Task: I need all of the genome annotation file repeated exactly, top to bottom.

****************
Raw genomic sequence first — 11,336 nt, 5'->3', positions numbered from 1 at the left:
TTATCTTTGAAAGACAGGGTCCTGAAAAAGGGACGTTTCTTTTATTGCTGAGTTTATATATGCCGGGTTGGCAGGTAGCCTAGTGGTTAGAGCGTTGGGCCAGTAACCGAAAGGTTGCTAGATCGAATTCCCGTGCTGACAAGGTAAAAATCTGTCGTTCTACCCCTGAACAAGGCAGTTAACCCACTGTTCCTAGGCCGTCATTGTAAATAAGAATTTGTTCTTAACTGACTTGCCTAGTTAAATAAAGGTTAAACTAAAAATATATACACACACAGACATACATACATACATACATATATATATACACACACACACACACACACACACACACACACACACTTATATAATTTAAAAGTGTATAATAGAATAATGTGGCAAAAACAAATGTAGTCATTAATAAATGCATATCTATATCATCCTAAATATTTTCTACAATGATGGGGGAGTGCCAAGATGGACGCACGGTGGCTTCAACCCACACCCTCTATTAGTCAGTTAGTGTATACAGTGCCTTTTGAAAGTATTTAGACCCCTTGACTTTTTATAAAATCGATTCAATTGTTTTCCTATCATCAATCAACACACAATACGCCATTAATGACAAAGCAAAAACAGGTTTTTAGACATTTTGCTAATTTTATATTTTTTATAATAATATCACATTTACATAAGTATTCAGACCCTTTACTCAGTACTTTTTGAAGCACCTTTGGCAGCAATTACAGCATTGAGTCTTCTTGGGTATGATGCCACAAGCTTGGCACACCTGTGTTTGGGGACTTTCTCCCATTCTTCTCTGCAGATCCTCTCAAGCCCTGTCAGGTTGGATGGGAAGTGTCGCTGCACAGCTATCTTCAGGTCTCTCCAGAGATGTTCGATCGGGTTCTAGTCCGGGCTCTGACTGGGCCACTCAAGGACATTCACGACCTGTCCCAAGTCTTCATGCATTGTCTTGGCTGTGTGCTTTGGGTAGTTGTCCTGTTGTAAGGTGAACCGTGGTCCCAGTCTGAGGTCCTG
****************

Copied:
Raw genomic sequence first — 11,336 nt, 5'->3', positions numbered from 1 at the left:
TTATCTTTGAAAGACAGGGTCCTGAAAAAGGGACGTTTCTTTTATTGCTGAGTTTATATATGCCGGGTTGGCAGGTAGCCTAGTGGTTAGAGCGTTGGGCCAGTAACCGAAAGGTTGCTAGATCGAATTCCCGTGCTGACAAGGTAAAAATCTGTCGTTCTACCCCTGAACAAGGCAGTTAACCCACTGTTCCTAGGCCGTCATTGTAAATAAGAATTTGTTCTTAACTGACTTGCCTAGTTAAATAAAGGTTAAACTAAAAATATATACACACACAGACATACATACATACATACATATATATATACACACACACACACACACACACACACACACACACACTTATATAATTTAAAAGTGTATAATAGAATAATGTGGCAAAAACAAATGTAGTCATTAATAAATGCATATCTATATCATCCTAAATATTTTCTACAATGATGGGGGAGTGCCAAGATGGACGCACGGTGGCTTCAACCCACACCCTCTATTAGTCAGTTAGTGTATACAGTGCCTTTTGAAAGTATTTAGACCCCTTGACTTTTTATAAAATCGATTCAATTGTTTTCCTATCATCAATCAACACACAATACGCCATTAATGACAAAGCAAAAACAGGTTTTTAGACATTTTGCTAATTTTATATTTTTTATAATAATATCACATTTACATAAGTATTCAGACCCTTTACTCAGTACTTTTTGAAGCACCTTTGGCAGCAATTACAGCATTGAGTCTTCTTGGGTATGATGCCACAAGCTTGGCACACCTGTGTTTGGGGACTTTCTCCCATTCTTCTCTGCAGATCCTCTCAAGCCCTGTCAGGTTGGATGGGAAGTGTCGCTGCACAGCTATCTTCAGGTCTCTCCAGAGATGTTCGATCGGGTTCTAGTCCGGGCTCTGACTGGGCCACTCAAGGACATTCACGACCTGTCCCAAGTCTTCATGCATTGTCTTGGCTGTGTGCTTTGGGTAGTTGTCCTGTTGTAAGGTGAACCGTGGTCCCAGTCTGAGGTCCTG